What’s copper demand like in China, the world’s largest consumer? If the volume flooding warehouses in Asia is any indication, then copper prices could be weighed down as a result of that apparent demand.
According to a report from the Financial Times, copper currently residing in warehouses licensed by the London Metal Exchange (LME) has climbed by 18% over the past week, the highest level since February.
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This tidal wave of copper could weigh on prices, which recently closed in on a two-month high of nearly $5,000 per metric ton due in part to expectations of further economic stimulus from central banks.
“It’s certainly a sign the market is struggling to absorb all of the supply coming to it,” Matthew Wonnacott, analyst at consultancy CRU in Hong Kong, told Financial Times. “Partly because supply is good but demand is not that great either.”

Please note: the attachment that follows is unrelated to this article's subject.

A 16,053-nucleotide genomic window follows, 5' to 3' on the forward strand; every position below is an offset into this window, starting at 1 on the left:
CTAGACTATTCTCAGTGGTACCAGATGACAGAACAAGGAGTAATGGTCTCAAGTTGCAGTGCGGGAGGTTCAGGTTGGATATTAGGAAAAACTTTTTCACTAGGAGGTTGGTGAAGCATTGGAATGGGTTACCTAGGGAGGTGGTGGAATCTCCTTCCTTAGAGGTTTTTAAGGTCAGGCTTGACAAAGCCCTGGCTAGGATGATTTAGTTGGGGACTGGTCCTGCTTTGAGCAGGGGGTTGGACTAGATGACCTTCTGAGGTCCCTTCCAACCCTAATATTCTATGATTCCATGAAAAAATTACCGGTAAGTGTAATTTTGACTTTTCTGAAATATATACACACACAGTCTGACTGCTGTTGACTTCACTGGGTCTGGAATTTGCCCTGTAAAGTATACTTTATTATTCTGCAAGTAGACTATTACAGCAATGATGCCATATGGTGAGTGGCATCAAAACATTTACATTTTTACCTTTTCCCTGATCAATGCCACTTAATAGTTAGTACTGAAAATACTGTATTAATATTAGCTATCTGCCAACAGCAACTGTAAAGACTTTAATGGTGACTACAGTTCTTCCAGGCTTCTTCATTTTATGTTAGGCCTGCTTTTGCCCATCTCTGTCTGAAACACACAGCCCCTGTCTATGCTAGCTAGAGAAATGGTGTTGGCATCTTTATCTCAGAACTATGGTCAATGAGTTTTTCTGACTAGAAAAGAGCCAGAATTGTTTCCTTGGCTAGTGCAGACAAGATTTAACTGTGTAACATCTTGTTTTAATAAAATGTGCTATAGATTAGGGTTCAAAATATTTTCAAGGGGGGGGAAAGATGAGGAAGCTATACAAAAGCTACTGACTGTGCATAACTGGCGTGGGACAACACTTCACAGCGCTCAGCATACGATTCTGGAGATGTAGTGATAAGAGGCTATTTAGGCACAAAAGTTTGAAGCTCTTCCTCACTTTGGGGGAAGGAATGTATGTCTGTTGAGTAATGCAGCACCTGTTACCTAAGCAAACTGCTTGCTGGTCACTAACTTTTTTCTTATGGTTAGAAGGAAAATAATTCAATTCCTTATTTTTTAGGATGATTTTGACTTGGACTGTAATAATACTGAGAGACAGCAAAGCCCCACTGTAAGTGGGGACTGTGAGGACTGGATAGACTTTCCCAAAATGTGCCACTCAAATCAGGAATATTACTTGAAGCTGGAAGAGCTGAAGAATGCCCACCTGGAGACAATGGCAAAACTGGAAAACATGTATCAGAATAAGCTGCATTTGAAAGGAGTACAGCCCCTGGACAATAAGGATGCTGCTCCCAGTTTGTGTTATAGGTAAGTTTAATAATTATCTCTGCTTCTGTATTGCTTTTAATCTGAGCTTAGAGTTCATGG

Chinese copper exports
Our own Raul de Frutos wrote recently that Chinese copper exports spiked as much as 256% in May this year when compared to the prior year. This causes some concern about domestic demand with production also rising significantly, up 7% year-over-year in May.
de Frutos added: “Along with the LME copper inventory, bonded copper stocks held in free trade zones in China have climbed this year. Higher inventory levels are, perhaps, limiting the upside potential of copper prices. Although copper rose in June, the outlook remains neutral and, due to all of this uncertainty, we could continue to see choppy price action in the coming months.”
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